The revised edition of A Theology for the Church retains its original structure, organized under these traditional theological categories: revelation, God, humanity, Christ, the Holy Spirit, salvation, the church, and last things.
Each chapter within these sections contains answers to the following four questions: What does the Bible say? What has the church believed? How does it all fit together? How does this doctrine impact the church today?
Contributions from leading Baptist thinkers R. Albert Mohler, Jr., Paige Patterson, and Mark Dever among others will also appeal to the broader evangelical community. Included in this revision are new chapters on theological method from a missional perspective (Bruce Ashford and Keith Whitfield) and theology of creation, providence, and Sabbath that engages current research in science and philosophy (Chad Owen Brand). Chapters on special revelation (David Dockery) and human nature (John Hammett) have also been updated.
|Publisher:||B&H Publishing Group|
|Product dimensions:||7.00(w) x 10.00(h) x 1.80(d)|
|Age Range:||3 Months to 18 Years|
About the Author
Daniel L. Akin is the president of Southeastern Baptist Theological Seminary in Wake Forest, North Carolina. He holds a Ph.D. in Humanities from the University of Texas at Arlington and has authored or edited many books and Bible commentaries including Ten Who Changed the World and the Christ-Centered Exposition Commentary volumes on Mark and 1, 2, 3 John.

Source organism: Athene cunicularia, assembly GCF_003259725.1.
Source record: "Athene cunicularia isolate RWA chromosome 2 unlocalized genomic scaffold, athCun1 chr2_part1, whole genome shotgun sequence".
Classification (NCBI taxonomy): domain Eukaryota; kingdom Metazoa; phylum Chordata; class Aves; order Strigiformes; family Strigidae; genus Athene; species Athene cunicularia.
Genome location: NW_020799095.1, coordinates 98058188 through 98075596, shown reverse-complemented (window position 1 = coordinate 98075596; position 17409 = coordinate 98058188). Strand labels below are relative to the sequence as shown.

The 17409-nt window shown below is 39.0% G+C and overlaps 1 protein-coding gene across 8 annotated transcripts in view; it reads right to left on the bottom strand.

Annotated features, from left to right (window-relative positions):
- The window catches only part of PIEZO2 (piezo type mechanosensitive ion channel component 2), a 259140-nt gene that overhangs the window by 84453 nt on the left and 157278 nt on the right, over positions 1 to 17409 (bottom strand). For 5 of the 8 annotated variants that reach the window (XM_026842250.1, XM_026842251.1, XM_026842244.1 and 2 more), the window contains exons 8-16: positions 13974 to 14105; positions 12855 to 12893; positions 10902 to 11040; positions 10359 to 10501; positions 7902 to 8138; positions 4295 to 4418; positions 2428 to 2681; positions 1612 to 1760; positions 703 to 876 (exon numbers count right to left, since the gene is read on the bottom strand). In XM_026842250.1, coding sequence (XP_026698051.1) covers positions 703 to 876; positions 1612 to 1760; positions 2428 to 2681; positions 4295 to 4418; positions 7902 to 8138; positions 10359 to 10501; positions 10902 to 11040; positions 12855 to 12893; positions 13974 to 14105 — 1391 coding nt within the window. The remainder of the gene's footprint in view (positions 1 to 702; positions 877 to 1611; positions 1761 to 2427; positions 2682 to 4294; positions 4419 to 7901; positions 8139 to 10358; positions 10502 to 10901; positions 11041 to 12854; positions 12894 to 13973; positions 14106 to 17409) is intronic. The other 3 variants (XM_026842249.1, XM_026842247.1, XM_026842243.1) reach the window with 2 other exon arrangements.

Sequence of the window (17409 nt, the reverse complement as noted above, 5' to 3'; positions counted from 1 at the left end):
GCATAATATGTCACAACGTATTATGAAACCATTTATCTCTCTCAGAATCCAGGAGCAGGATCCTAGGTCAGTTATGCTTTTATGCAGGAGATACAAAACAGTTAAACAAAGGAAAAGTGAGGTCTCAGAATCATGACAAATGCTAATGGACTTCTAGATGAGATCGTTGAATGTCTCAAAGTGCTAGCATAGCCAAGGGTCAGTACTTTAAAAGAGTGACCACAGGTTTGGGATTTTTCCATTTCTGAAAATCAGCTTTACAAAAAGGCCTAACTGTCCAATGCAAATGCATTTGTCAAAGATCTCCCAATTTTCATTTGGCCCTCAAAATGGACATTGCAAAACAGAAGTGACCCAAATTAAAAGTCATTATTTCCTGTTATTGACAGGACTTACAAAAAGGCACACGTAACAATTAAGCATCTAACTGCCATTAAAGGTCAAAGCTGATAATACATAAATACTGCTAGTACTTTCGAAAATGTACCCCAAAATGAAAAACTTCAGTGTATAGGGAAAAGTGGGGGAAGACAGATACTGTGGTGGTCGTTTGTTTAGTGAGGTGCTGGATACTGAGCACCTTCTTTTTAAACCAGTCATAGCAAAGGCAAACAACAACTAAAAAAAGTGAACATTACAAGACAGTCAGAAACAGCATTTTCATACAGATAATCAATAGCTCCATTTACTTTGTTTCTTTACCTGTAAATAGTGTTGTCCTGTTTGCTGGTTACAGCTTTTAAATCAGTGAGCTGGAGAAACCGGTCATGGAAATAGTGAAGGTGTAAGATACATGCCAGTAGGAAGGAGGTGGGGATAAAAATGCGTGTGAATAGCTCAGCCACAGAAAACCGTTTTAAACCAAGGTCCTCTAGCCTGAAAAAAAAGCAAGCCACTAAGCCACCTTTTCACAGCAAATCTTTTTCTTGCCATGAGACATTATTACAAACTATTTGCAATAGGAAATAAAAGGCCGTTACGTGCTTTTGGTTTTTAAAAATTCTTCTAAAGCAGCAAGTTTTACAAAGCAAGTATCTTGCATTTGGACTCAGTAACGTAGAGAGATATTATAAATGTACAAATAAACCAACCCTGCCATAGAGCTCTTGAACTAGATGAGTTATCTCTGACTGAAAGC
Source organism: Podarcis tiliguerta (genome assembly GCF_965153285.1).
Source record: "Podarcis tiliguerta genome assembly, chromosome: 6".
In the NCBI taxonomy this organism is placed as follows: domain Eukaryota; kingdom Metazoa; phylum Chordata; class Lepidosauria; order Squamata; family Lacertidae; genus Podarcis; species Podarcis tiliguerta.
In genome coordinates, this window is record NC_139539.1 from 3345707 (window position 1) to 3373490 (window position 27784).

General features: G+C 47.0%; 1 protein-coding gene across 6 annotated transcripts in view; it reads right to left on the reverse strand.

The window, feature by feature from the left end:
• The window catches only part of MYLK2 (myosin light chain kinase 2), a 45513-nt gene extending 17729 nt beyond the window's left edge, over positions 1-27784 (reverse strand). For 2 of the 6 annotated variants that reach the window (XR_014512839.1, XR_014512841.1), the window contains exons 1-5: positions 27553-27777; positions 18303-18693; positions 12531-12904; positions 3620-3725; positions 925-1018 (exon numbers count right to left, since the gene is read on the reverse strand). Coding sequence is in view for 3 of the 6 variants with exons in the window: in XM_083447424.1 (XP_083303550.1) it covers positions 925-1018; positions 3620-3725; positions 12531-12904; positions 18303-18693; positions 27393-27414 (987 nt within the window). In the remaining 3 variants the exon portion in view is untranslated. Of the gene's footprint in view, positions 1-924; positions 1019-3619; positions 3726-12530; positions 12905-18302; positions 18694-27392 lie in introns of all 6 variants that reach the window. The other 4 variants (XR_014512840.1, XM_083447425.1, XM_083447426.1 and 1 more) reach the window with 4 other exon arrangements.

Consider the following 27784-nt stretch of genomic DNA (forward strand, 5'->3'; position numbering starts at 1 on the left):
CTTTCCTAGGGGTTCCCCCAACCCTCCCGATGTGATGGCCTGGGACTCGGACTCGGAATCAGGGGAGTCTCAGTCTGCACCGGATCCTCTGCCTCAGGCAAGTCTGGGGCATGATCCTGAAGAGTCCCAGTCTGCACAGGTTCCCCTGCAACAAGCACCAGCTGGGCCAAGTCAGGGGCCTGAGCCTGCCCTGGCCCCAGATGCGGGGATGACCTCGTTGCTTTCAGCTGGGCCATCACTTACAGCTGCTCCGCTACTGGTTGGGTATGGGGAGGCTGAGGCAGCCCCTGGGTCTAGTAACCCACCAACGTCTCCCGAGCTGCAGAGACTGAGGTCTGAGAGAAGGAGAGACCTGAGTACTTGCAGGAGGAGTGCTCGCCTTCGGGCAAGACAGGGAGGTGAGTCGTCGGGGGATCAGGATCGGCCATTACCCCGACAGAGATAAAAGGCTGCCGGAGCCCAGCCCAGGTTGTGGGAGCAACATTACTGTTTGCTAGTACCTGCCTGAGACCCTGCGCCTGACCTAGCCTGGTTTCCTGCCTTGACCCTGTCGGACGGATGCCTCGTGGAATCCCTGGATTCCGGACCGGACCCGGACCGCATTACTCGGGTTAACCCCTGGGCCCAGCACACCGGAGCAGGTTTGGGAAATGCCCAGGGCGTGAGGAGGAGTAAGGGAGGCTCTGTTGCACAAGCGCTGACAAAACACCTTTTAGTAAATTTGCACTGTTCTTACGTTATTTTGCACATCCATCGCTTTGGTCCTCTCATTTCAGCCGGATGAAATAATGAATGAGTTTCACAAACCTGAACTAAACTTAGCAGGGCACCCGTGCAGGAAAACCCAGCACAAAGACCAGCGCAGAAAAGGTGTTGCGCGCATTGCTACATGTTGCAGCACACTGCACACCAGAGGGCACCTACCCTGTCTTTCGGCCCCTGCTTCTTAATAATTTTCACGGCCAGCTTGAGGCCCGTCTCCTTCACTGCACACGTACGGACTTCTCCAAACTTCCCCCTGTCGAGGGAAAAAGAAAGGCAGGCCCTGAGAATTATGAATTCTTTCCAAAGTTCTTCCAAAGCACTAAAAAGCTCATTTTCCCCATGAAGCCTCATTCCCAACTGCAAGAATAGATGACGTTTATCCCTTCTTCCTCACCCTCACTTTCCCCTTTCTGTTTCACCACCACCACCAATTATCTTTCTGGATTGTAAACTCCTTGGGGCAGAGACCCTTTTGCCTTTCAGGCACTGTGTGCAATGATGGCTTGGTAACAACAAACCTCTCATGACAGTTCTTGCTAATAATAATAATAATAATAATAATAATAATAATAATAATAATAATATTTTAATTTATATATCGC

Most Helpful Customer Reviews
A Theology for the church edited by Daniel Akin is a single volume systematic theology of biblical doctrine. The volume is laid out like many other systematic theologies with eight sections and fourteen chapters covering the following: The Doctrine of Revelation, The Doctrine of God, The Doctrine of Humanity, The Doctrine of Christ, the Doctrine of the Holy Spirit, the Doctrine of Salvation, the Doctrine of the Church, and the Doctrine of Last Things. Also, the volume contains contributions from fourteen different theologians Russell Moore, Timothy George, Al Mohler and many others. Each chapter addresses the following four questions in the following order: What does the Bible say?, What has the Church believed?, How does it all fit together? and How does this doctrine impact the church today? For example, in the end of the first section answering the question how this doctrine impacts the church today talks about how a theology of general revelation means that we can work with other of good will on matters of political or social or political justice, even if they do not share our Christian faith. I cannot recommend A Theology for the Church highly enough. This book on the whole is very well written. It is in a format that is accessible by most people. It is an outstanding addition to the growing number of books committed to teaching systematic theology. Readers will be challenged and stretched; spiritual growth will no doubt occur as they go over the many pages of this book. *I received a complimentary copy of this book from the publisher in exchange for my honest review.